Tenses and Clause Position in the Psalms – Diethelm Michel

Psalm 1, Verse 1 and 2 in Biblia Hebraica Stut...
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I have found it a joy to teach through the Psalter on several occasions as an English Bible elective. As I work through the psalms in the Hebrew text, like many I am unsure about the use of the tenses of Hebrew verbs. Thus, I have begun working through Diethelm Michel’s work, Tempora und Satzstellung in den Psalmen, which deals with how the psalmist uses the Hebrew verbs and derivatively with clause position. As Michel notes in the introduction, we are coming to terms with how the verb forms are used in narrative texts and the discourse sections of those texts. [In this regard, I have found Wolfgang Schneider’s summary of verbal syntax in his Grammatik des biblischen Hebräisch: Ein Lehrbuch extremely helpful. By the way, I have a translation of Schneider’s entire work that I would like to get published, so mention that to your favorite publishing representative :).] Yet, even though the use of the tenses (for lack of a better term) in narrative are pretty clear, the use of the tenses in poetry, particularly the psalms, doesn’t seem to match our conclusions and still leaves us with some questions. Schneider’s work does not go into great depth regarding the issue. Certainly much work continues to be done on these things, but the comprehensive nature of Michel’s work and the multitude of examples he provides, gives us something to work through in thinking about these issues.

My intention, then, is to work through Michel section by section, giving a summary and analysis of his conclusions, along with a few examples. My hope is that this will be beneficial to Hebrew students (including my own) and that it will engender discussion.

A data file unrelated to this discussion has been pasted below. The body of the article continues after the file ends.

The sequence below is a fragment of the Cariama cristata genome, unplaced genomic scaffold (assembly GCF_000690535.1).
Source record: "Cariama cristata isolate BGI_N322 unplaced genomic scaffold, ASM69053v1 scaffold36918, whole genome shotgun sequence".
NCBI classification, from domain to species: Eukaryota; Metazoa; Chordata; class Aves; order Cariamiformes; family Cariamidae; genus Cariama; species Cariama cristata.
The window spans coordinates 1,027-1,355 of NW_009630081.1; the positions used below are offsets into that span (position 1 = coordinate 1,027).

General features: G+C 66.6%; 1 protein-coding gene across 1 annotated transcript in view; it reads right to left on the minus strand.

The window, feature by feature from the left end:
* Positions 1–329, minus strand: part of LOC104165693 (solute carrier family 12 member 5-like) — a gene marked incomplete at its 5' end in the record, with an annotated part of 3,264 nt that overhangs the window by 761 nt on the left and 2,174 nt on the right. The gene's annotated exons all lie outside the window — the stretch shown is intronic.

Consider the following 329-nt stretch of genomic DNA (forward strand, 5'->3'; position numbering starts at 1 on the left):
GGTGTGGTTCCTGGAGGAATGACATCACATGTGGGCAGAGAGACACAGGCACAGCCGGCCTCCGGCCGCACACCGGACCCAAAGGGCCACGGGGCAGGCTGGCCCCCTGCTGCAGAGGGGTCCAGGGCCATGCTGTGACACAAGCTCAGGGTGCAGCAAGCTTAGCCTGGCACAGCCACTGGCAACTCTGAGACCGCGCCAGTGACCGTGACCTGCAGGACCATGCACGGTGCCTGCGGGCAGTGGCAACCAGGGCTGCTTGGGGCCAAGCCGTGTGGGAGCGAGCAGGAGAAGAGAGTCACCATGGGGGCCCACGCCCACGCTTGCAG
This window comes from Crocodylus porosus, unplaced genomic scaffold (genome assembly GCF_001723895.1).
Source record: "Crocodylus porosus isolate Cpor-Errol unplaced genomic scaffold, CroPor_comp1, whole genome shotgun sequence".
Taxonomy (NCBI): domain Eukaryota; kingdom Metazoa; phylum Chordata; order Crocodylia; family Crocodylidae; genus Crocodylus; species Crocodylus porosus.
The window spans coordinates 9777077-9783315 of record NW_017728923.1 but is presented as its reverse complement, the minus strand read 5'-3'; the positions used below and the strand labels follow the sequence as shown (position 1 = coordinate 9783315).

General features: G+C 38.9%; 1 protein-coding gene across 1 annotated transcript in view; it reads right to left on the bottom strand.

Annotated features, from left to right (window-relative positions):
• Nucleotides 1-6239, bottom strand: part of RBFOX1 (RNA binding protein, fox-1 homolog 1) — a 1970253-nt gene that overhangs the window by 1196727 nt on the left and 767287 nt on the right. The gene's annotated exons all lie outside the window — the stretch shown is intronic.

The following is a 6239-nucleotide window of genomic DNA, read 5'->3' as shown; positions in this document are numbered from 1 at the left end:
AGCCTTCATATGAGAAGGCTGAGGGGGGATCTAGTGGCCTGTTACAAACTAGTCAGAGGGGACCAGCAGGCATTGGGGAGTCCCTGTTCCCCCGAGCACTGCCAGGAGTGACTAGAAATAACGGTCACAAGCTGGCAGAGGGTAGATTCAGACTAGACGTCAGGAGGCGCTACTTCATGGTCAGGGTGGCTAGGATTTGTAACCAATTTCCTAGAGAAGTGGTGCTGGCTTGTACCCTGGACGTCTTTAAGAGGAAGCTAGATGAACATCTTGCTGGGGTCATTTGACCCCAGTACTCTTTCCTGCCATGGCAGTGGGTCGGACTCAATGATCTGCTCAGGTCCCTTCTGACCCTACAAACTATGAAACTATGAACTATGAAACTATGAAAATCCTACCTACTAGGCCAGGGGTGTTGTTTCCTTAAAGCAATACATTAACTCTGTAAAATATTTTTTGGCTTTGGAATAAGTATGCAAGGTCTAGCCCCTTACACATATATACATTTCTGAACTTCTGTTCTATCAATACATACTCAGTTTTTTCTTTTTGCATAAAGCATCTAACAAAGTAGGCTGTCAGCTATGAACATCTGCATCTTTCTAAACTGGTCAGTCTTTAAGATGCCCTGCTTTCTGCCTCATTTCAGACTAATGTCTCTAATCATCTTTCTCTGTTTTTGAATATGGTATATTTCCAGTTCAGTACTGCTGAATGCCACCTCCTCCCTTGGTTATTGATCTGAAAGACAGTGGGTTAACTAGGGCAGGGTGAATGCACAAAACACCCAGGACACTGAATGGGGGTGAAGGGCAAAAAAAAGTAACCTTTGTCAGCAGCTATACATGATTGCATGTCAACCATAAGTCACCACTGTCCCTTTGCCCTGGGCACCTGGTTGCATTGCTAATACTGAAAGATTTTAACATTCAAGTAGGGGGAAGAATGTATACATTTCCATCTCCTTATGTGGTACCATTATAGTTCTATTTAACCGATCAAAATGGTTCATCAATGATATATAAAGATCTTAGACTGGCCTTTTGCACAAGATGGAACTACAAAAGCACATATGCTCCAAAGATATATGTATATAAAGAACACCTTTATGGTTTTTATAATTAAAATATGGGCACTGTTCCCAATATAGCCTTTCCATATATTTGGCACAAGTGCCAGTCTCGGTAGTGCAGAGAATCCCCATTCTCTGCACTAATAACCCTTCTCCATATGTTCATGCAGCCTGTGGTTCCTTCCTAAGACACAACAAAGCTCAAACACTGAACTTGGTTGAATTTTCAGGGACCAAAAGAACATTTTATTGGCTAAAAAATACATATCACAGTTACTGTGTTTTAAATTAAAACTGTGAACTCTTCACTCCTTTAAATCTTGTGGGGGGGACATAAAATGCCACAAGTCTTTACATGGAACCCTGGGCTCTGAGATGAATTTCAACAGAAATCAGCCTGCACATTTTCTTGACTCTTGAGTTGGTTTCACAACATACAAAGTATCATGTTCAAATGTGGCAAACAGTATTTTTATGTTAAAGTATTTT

The first part deals with the imperfect consecutive (or wayyiqtol), which I will begin to summarize in the next post.

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Author: Randy McKinion

Besides being a husband and father, I teach at Cedarville University in Cedarville, OH.

4 thoughts on “Tenses and Clause Position in the Psalms – Diethelm Michel”

  1. Randy,
    In Michel’s introduction how do you translate “Perfekt des Vollzugs?” I am still working on translating some sections of his work. I at least want to get the introduction finished and Chapters 28-32.
    JES

  2. I translate it as a “perfect of performance.” He talks about it a lot in Section 12. Schneider calls it a performative comment in his Section 48.3. “Performative perfect” may be better in that the perfect describes an act that is being carried out by the speech itself. “I call this meeting to order.”
    I have been working on Michel even this week. Section 28-32 are really helpful, in my opinion.

  3. Thanks, Randy. As weak as my German is maybe I can finish sections 28-32 within the next year. :) I would really like to see your translation of Schneider published sometime in the near future. Have you talked to any publishers. I wonder if Eisenbrauns would be interested in publishing it in their Linguistic Studies in Ancient West Semitic series. They did publish a translation of Joshua Blau’s “Phonology and Morphology of Biblical Hebrew” in the series. Then you could get Michel’s translated and published. As popular as Michel’s work is in the field I am surprised it has not been translated, and I have searched high and low for a translation. Thank you for answering my questions along the way. I hope to finish this dissertation soon.

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